There is only one first impression. As a company you want to be sure that you catch your potential customers attention during that first moment. But why, oh why, are vendors making really stupid mistakes when they launch new products, when they exhibit at trade show? Why, oh why do they keep sabotaging these events? Here are a few examples from the past few weeks…
Trade shows: thou shalt excel!
This month I’ve briefly visited two trade shows. First I went to Interpack in Düsseldorf (the same place as drupa, the same size as drupa) and then I went to Hamburg for FESPA 2017. One of the reason I wanted to visit Interpack, is that there were samples of Landa Nano… And I did see them, at the Edelman booth (one of their beta-customers, they should get their beta press by the end of this year).
There were a handful samples you could see (and touch). I looked at a label and a small package. I admit: I did use a loupe. First the good thing: the dots look very sharp, maybe even too sharp, but that might be a matter of taste. But the label clearly had a banding issue… And the package had a registration issue. The registration issue was smaller than some samples I saw last year at drupa (even without a loupe and from behind the rope protecting them I could see a registration problem at that time, now I only saw it with the loupe).
I just can’t understand this… They only had a handful of samples at the booth. These should be handpicked and checked upfront, to make sure that they don’t have any, really any defect. But that wasn’t the case with these Landa Nano samples… Why???
After visiting Interpack, I drove to Hamburg for the FESPA show. But also at that show, there were really bad examples… The picture below is what I saw standing in one of the isles, in front of the Ricoh booth. These are printed on an EFI printer that is also sold by Ricoh. And I just can’t figure out what the intention was. If the person who put them there believes that these are really nice examples of color consistency, he needs to have his eyes checked (women usually have better color sight, so it must have been a man). Looking at it, both from the perspective of a photographer and of a consultant in the printing industry, there is a very clear difference between both. This is not how you are going to convince printers to buy this kind of device!
If there was a logical explanation, it should have been printed on the samples! Otherwise it is very confusing. And even damaging the corporate image.
The last example from FESPA is not from me, but from a friend of mine, who always takes some t-shirts home. From the 3 t-shirts she got at different booths, only 1 survived the first encounter with the washing machine… And that’s such a shame. Yes, I know, t-shirts are rather expensive promotional material, but handing out ‘stuff’ that falls apart when you wash it, that doesn’t make a good impression, even if the print was excellent.
Press release = last action
Trade shows are not the only example how vendors sabotage their product launches. Last week Acer sent out a press release announcing a really interesting new tablet, the Iconia Tab 10. One that has a ‘quantum dot display’, which means that it could have a really wide gamut. Think AdobeRGB or even wider. That’s a toy that I, being a photographer, would like to see!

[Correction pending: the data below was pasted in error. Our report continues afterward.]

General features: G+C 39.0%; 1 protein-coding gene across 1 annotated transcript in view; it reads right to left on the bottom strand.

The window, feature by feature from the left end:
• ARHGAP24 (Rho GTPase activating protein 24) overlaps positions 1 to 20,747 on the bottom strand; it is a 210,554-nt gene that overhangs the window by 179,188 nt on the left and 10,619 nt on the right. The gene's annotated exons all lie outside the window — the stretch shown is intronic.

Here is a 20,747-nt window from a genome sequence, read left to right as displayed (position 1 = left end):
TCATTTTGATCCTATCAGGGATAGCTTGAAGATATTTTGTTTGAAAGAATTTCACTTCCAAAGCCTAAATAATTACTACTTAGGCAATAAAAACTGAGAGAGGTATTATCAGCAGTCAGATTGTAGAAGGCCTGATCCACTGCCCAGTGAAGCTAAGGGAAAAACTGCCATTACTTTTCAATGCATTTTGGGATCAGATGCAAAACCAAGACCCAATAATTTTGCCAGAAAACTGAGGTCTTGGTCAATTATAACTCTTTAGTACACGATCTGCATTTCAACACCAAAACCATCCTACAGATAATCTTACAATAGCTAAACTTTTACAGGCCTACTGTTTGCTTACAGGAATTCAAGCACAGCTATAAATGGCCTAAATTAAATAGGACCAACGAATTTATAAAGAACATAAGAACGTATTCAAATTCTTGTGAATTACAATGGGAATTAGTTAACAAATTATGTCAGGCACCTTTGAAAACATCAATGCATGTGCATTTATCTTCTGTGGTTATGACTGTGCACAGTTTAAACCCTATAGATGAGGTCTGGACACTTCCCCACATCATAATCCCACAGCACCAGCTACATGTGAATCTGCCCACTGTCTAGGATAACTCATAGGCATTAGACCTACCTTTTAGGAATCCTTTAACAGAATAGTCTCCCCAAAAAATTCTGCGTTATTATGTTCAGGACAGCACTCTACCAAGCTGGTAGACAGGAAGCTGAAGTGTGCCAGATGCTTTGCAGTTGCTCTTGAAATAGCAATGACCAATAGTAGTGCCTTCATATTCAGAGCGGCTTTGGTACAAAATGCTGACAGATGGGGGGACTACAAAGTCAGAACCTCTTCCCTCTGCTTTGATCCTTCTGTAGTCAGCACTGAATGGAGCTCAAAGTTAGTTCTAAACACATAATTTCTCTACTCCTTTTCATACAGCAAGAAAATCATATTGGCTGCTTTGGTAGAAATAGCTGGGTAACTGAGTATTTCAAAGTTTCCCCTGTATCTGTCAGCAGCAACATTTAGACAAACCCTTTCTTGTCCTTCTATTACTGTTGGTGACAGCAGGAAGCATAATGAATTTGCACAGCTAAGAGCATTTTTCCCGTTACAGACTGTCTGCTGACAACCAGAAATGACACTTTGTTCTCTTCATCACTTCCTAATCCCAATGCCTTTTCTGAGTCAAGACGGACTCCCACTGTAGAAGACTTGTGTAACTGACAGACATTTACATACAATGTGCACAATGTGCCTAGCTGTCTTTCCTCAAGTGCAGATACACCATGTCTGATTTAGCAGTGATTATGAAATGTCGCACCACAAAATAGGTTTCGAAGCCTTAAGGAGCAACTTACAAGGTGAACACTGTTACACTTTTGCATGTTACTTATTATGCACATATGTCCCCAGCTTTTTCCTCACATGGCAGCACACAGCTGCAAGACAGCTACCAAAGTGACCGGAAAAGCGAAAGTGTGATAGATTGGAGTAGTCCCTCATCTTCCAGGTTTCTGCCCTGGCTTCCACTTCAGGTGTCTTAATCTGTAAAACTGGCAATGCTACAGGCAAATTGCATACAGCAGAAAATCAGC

I read about it in a short article by Engadget. Since that information was rather limited, I immediately went to the Acer website. But, alas, no info there… I checked multiple regions and also the corporate website, but no more info than the press release… Even today, the Acer website only lists the older version (A3-A40).
This is not the first time that I see this: companies sending out press releases about new products and referring to the website for more information, while there is no information to be found on that website. I’ve really seen this numerous times… With all kinds of companies, with really interesting products. But they lost my attention when I couldn’t find more info on their website. I am not going to put a reminder in my agenda to come back to the website in one or two or three weeks to check if the information might already be in place.
So, to make it clear, to make it very clear: sending out the press release is the LAST thing you will do when launching a new product! Put this advice on the wall of the marketing and PR departments. Make sure they are all aware of it. And that all of them are aware of the complete launch plan.
A product launch should be a well-coordinated project. A nice example of how it should be done, is the launch of the Sony A9 camera, about a month ago. Since I am a Sony A7R shooter, I’m always eager to know the latest rumors and check out the newest info. The very moment that the press conference started, the information on the (corporate) Sony website was updated with the information about the A9. Some online shops started listing it. Multiple journalists who attended a press meeting a few weeks earlier, started posting their first ‘hands on’, a week later they started sharing pictures and videos made with the camera. The timing was coordinated by Sony: the journalists had very strict embargos. And they complied. And that’s the way it should be done.
Why is this important?
You only have one occasion to create a first impression. Make sure you get the most out of it! You need to prepare it meticulously: make sure all the product information is available the moment the press release is sent out. And you need to make sure that all the samples that will be shown, all the stuff you hand out really reflects your company values. And that is probably not print with quality issues or stuff that falls apart when being used.